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#Mizzou and the #MillionStudentMarch


 University of Missouri student protesters, led by a group called Concerned Student 1950 -- a reference to the year the university first admitted black students -- block access to Mel Carnahan quad on the campus in Columbia, Missouri, Nov. 9, 2015.

University of Missouri student protesters, led by a group called Concerned Student 1950 -- a reference to the year the university first admitted black students -- block access to Mel Carnahan quad on the campus in Columbia, Missouri, Nov. 9, 2015.


#Mizzou

A student's threat on the mobile application Yik Yak to “shoot every black person I see” kept the University of Missouri and #Mizzou as trending topics on social media again.

Campus police called the student’s posts “terrorist threats.”

Meanwhile, “Ithaca College” was a top Google search Thursday, after students there protested racism on their campus.

Students from Ithaca College said they were inspired by the actions of #ConcernedStudent1950 and called for college president Tom Rochon to resign.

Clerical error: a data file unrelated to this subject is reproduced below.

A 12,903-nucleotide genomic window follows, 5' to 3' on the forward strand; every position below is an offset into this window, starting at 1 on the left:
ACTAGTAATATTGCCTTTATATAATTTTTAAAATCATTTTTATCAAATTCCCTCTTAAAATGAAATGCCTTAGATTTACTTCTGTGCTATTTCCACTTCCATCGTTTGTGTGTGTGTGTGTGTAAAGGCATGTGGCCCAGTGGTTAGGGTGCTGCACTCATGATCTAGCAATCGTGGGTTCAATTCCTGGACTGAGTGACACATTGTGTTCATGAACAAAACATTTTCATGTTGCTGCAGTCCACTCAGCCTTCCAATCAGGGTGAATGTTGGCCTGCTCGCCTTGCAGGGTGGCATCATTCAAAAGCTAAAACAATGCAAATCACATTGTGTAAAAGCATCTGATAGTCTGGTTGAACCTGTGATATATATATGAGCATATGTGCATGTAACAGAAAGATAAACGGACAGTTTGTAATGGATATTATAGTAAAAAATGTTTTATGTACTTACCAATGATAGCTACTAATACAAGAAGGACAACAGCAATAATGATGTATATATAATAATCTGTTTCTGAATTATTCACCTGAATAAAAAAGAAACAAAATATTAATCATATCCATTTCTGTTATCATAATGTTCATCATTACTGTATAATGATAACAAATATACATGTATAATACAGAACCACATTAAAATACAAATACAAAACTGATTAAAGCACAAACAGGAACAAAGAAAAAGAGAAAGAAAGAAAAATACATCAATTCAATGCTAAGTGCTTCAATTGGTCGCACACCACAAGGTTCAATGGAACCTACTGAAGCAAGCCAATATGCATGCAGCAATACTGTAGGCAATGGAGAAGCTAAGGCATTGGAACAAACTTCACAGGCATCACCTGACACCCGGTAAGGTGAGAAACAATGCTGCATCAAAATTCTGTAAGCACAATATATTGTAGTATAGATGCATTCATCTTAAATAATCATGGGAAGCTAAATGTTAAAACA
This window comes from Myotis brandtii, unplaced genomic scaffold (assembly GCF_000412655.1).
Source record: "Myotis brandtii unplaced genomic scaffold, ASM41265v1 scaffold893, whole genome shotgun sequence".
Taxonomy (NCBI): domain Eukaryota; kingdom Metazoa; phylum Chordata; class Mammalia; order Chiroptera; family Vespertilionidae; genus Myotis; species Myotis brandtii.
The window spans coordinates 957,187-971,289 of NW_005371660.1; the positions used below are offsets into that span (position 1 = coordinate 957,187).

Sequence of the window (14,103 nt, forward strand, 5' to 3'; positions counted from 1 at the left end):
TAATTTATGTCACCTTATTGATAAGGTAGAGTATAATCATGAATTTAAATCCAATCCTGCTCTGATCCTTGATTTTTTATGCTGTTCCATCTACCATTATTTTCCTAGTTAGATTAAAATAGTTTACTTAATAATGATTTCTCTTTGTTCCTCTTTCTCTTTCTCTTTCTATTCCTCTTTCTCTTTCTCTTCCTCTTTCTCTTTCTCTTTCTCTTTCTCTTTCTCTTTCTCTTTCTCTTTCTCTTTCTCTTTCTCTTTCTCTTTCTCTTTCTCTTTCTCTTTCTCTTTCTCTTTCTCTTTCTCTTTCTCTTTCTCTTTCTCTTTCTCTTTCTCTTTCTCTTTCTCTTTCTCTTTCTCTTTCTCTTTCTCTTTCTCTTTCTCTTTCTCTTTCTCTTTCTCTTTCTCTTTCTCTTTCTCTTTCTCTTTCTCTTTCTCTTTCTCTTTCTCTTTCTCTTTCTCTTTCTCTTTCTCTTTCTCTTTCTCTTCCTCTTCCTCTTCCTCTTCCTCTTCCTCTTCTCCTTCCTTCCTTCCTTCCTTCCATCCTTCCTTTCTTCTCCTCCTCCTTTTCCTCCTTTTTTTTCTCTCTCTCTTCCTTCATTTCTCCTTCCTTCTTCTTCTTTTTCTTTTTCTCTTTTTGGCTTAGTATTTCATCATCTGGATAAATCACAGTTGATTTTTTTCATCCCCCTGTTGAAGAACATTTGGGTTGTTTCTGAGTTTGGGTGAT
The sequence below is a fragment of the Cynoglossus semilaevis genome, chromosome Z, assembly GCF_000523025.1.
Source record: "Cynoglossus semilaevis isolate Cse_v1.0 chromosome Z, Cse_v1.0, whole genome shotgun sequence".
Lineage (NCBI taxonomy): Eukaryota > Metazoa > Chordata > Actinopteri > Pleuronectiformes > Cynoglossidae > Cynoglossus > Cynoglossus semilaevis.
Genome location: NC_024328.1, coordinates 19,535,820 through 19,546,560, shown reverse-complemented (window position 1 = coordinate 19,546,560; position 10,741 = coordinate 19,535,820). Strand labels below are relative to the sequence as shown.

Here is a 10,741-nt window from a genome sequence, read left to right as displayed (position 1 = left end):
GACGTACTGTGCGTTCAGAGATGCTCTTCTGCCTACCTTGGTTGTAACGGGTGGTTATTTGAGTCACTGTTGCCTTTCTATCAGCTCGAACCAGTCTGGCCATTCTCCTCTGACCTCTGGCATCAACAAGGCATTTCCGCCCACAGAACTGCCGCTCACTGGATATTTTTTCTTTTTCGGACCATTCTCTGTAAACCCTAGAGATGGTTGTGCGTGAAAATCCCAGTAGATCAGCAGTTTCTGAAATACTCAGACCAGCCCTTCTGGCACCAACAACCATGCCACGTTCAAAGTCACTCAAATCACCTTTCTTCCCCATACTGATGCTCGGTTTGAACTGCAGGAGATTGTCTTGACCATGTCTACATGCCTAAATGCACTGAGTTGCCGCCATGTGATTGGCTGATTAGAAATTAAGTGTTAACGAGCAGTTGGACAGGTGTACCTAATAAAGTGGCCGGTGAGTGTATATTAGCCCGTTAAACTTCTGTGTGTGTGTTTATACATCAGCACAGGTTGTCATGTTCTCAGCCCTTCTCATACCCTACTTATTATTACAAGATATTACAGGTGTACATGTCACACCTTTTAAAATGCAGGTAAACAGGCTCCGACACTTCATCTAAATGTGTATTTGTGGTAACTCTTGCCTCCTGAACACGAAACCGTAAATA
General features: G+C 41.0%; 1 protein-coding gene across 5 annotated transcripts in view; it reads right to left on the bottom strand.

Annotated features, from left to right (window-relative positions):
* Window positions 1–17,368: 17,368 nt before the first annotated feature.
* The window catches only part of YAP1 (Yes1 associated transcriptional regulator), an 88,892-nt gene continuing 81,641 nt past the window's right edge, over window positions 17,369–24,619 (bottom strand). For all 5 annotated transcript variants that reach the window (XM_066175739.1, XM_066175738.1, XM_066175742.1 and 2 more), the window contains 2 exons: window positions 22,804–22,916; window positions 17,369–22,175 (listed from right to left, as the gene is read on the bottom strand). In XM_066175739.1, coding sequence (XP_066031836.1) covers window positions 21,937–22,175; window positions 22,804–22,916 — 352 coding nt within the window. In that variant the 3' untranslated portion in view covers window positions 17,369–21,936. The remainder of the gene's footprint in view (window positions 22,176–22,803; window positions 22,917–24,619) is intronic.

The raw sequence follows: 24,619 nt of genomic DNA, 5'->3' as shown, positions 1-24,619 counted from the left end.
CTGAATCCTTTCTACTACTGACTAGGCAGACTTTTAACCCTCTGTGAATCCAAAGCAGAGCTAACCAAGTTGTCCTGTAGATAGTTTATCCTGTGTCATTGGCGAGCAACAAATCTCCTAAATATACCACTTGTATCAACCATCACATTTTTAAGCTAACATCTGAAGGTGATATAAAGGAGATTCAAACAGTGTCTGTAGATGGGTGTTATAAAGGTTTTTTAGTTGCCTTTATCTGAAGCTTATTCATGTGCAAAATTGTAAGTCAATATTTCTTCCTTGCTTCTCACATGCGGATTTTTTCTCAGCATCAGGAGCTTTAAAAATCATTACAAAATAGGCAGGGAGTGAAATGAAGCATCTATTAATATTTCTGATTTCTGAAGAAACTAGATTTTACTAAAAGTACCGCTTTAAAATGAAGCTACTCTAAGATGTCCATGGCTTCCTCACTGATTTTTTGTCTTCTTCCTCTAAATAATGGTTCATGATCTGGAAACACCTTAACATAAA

At least 1,000 Ithaca College students took part in a “solidarity walk out” Wednesday.

#MillionStudentMarch

Across America, students were staging walkouts for other reasons, too.

Students at 110 colleges across the United States walked out of their classrooms to protest the high costs of loans and the price of public education in the U.S. The #MillionStudentMarch trended worldwide on Twitter Thursday.

The Million Student March website says “Education should be free. The United States is the richest country in the world, yet students have to take on crippling debt in order to get a college education.”

On social media, the movement received support as well as negative feedback.

The Washington Post explained how Democratic candidate for president Bernie Sanders helped inspire the #MillionStudentMarch.

The Vermont senator said in an interview last June, “If a million young people march on Washington [and say] to the Republican leadership, ‘we know what’s going on, and you better vote to deal with student debt. You better vote to make public universities and colleges tuition free,’ that’s when it will happen.”

On Thursday, Senator Sanders again Tweeted his thoughts on debt-free higher education. He said, "Higher education is a right. We must fight to ensure that every American can go to college without living in debt."

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